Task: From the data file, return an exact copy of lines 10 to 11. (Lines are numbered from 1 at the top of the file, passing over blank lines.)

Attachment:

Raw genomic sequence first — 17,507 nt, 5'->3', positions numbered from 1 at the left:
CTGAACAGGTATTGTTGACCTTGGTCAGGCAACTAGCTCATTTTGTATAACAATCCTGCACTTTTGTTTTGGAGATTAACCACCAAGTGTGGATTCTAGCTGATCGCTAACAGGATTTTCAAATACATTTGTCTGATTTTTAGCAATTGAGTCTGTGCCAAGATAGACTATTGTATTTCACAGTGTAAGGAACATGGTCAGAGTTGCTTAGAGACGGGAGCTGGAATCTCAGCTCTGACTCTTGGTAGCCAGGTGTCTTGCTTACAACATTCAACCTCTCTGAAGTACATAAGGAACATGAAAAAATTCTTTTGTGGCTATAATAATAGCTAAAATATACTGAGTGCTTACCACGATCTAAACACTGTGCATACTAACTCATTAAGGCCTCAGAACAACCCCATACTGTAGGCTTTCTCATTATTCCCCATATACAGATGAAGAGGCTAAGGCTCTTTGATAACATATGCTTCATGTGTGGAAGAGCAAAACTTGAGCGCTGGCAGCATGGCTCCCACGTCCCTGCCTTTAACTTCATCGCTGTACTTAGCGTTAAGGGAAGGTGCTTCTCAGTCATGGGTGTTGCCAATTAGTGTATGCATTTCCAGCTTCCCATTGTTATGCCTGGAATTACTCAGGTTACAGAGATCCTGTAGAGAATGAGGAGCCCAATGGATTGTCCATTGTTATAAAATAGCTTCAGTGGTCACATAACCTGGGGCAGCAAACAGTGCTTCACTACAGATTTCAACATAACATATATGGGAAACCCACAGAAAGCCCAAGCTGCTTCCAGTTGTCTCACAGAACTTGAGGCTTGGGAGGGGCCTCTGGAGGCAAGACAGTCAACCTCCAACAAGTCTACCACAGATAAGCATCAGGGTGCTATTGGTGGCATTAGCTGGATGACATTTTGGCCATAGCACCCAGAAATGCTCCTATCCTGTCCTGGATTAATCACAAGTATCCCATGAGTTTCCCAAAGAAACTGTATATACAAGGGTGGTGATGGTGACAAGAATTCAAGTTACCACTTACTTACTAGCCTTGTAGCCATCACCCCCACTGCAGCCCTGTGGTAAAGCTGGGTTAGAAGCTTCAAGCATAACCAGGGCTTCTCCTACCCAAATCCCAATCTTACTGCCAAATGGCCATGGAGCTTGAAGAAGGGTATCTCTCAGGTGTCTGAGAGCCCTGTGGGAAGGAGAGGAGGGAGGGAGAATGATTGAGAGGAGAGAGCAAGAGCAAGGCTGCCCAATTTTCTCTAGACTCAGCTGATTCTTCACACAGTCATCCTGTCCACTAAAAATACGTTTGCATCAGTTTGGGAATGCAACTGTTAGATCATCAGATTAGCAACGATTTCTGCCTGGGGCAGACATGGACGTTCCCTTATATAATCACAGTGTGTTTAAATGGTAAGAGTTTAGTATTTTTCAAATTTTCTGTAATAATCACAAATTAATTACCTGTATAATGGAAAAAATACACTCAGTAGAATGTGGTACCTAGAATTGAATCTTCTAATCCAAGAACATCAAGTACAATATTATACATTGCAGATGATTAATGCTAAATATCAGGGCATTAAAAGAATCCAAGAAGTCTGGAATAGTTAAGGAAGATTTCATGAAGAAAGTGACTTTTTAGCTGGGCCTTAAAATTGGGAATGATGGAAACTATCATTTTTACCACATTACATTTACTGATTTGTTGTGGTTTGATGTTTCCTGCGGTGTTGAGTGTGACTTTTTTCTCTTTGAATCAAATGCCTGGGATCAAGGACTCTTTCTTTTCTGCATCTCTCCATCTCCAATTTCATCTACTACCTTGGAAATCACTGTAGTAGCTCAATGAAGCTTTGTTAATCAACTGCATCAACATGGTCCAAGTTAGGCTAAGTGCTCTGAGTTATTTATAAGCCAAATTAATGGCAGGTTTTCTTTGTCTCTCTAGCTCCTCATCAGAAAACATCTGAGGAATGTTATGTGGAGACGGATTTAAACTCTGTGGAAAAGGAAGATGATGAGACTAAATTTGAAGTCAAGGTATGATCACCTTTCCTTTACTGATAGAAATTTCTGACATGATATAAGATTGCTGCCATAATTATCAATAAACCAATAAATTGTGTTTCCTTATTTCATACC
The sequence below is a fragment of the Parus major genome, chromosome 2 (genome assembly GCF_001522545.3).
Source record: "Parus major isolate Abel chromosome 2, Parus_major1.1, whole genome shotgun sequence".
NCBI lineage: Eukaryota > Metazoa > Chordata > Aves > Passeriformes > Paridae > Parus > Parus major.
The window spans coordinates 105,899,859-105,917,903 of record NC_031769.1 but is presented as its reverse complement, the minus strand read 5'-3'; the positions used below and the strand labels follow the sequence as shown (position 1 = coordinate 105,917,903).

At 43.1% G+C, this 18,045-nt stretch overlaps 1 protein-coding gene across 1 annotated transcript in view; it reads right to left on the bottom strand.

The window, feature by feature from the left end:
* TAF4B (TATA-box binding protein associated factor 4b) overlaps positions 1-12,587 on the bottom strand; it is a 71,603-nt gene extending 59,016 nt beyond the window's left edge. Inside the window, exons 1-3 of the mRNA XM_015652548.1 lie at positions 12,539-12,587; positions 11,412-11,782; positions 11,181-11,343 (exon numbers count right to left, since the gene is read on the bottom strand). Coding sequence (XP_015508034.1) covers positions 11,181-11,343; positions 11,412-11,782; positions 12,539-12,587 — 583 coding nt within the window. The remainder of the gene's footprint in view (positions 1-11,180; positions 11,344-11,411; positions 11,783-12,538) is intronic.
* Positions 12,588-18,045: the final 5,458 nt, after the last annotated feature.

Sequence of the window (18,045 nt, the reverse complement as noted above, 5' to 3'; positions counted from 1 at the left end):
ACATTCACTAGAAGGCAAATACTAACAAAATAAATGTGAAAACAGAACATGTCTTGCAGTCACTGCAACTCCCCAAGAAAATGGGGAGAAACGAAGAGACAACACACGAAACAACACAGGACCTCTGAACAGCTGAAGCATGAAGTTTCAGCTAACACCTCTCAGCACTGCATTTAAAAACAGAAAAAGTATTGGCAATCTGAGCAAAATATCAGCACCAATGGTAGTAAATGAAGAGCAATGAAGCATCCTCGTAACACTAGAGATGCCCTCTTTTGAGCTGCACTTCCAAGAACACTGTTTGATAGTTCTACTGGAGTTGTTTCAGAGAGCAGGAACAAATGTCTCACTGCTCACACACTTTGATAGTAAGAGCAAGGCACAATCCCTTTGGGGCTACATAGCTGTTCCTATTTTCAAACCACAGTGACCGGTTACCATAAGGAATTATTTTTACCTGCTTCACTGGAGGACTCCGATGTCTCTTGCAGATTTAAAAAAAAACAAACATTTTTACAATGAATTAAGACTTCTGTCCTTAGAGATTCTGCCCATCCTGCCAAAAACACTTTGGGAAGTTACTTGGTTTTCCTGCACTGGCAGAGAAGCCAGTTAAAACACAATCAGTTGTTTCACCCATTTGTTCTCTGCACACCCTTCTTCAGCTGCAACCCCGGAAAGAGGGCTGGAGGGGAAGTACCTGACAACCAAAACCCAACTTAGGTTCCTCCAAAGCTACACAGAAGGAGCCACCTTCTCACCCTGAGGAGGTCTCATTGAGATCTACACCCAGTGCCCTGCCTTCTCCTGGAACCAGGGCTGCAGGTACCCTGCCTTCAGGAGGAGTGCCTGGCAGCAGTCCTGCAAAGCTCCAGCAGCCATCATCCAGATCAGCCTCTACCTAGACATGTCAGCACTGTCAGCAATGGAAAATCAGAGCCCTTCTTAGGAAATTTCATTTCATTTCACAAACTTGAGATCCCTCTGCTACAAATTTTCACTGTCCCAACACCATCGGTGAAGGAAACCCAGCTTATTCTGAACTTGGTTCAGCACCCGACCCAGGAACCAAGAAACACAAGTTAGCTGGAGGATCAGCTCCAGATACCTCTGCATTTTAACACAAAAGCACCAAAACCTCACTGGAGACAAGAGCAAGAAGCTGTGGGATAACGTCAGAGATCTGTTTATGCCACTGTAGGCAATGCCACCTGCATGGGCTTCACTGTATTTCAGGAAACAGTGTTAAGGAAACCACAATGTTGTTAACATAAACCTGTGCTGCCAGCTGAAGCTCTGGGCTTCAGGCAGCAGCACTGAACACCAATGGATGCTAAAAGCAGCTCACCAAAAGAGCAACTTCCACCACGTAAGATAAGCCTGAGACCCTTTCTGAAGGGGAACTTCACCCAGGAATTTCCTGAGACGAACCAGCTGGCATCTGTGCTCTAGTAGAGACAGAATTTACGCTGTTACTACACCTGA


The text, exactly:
* Positions 12,588-18,045: the final 5,458 nt, after the last annotated feature.

Sequence of the window (18,045 nt, the reverse complement as noted above, 5' to 3'; positions counted from 1 at the left end):